It’s also more efficient for me to provide myself for my retirement as these too reflect quite a bit of personal taste and indidivual family circumstance.

    The Soviet’s had hot water provided by the state. Do you think individual vs collective hot water heating a good idea? How about your car? Why not your employement? Gosh … here JA was arguing that the left side of the aisle these days had set communism aside.

  8. Boonton,
    Oh, I think the correction for adding the 7.5 employer portion correctly to your income makes that 13.9% instead of 15.

  9. It’s also more efficient for me to provide myself for my retirement as these too reflect quite a bit of personal taste and indidivual family circumstance.

    Possibly, unfortunately the game of providing for retirement is one shot while providing for clothing is not. In other words, if you blow the next paycheck on booze and nonesense the worse that’s likely to happen to you clothing wise is some embarassment, the social stigma of which, for most people, will result in some wiser choices in clothing the next go around (granted you could still be a fashion criminal but you’re probably not going to end up naked on the street). Your inability to correctly plan for retirement, on the other hand, doesn’t provide for many do-overs. If you hit 65 with just enough for, say, 5 years, you are unlikely to be able to return to work at 70 if it turns out you’re healthy enough to live to 90.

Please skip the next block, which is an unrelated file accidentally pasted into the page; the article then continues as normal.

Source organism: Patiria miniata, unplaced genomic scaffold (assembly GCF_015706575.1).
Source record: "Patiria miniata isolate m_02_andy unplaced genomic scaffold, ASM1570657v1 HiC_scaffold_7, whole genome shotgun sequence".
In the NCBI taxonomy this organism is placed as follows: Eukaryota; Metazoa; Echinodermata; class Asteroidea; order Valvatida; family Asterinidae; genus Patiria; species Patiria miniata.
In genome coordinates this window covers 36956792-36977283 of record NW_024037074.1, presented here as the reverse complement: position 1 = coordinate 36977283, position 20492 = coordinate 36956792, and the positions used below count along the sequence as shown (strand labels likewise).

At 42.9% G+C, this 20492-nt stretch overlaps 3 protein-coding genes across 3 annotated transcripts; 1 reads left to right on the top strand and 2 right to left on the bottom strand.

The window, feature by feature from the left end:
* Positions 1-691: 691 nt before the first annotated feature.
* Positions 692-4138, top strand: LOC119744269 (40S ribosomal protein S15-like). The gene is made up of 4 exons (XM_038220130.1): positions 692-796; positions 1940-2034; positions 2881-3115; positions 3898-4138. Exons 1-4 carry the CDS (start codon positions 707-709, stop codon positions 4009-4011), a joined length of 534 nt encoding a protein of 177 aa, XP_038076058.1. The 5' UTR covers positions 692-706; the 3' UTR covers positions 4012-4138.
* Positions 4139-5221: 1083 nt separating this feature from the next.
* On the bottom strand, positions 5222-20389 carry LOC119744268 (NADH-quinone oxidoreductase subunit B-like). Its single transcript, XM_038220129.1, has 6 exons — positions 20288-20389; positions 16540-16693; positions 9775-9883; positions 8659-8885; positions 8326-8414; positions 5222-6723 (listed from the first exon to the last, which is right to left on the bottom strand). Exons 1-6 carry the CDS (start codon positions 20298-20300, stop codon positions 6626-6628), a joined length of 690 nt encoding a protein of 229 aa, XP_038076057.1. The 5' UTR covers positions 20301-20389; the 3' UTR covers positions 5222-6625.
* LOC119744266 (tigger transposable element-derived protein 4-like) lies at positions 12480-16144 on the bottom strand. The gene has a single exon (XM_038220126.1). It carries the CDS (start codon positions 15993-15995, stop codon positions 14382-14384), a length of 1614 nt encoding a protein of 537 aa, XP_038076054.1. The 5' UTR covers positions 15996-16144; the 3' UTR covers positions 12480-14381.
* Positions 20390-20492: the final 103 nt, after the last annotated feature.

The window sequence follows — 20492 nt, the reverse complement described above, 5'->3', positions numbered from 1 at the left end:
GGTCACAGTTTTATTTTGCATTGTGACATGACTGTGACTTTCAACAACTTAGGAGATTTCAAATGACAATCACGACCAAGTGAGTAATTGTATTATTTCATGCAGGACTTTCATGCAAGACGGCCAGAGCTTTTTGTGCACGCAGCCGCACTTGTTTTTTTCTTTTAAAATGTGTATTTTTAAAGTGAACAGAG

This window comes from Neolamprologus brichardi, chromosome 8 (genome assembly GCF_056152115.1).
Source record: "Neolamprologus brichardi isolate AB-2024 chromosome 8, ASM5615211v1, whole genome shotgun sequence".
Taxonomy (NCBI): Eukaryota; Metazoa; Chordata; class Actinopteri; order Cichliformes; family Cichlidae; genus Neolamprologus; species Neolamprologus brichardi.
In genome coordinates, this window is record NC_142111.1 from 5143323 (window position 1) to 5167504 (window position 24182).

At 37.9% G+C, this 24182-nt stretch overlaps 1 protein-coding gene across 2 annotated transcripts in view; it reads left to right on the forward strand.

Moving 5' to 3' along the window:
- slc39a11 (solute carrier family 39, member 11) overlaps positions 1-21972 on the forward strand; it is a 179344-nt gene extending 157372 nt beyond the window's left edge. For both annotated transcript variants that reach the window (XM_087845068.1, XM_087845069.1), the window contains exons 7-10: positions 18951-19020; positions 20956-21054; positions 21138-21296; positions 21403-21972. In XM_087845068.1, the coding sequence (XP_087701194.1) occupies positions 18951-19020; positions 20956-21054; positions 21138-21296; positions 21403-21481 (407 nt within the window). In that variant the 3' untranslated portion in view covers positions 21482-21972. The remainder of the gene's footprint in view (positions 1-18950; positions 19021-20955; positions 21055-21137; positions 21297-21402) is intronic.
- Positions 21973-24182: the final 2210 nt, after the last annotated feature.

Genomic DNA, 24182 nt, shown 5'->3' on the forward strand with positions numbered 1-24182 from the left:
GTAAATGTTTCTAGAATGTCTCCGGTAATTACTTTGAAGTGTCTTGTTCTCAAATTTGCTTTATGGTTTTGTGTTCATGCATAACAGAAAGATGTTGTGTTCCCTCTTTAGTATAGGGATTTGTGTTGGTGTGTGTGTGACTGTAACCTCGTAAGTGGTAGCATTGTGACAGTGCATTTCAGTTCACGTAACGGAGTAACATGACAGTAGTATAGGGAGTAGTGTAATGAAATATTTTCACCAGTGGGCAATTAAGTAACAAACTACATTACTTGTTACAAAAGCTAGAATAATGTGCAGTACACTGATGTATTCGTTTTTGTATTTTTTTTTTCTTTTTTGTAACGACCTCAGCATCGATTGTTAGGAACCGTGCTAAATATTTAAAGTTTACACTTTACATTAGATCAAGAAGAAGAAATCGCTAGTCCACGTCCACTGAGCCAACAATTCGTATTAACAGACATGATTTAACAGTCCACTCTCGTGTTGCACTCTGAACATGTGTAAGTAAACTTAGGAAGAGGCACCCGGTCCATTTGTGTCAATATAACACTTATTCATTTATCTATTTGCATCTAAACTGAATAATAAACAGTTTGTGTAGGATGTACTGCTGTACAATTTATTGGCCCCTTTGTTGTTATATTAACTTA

Consider that despite massive publicity, massive advertising by the financial industry, and massive tax incentives, many 401K’s barely are able to get balances in the 5 digits (and by that closer to $30K rather than $99K). A 401K with $30K would replace maybe 3 years of checks at best.

    Oh, I think the correction for adding the 7.5 employer portion correctly to your income makes that 13.9% instead of 15.

    A static analysis though. If they abolished Social Security just for you it would probably make sense to think of the situation like this. A mass abolition of it for everyone, though, alters the equation drastically. It’s not as simple as you just getting a 13.9% increase in pay (assuming your employer opts to pass their savings onto you). To use the police example, abolishing law enforcement in the name of mass anarchy is likely to have a more dramatic impact on you than a simple reduction of your property taxes by the level allocated to your local police dept.

    The Soviet’s had hot water provided by the state. Do you think individual vs collective hot water heating a good idea? How about your car? Why not your employement?

    I think this would be a good example of where the principle of subsidary comes into play. In most case individual provision of hot water is most efficient (although NYC, due to its density, has a municiple steam system where buildings buy heat and hot water from the city service rather than running boilers in all the buildings).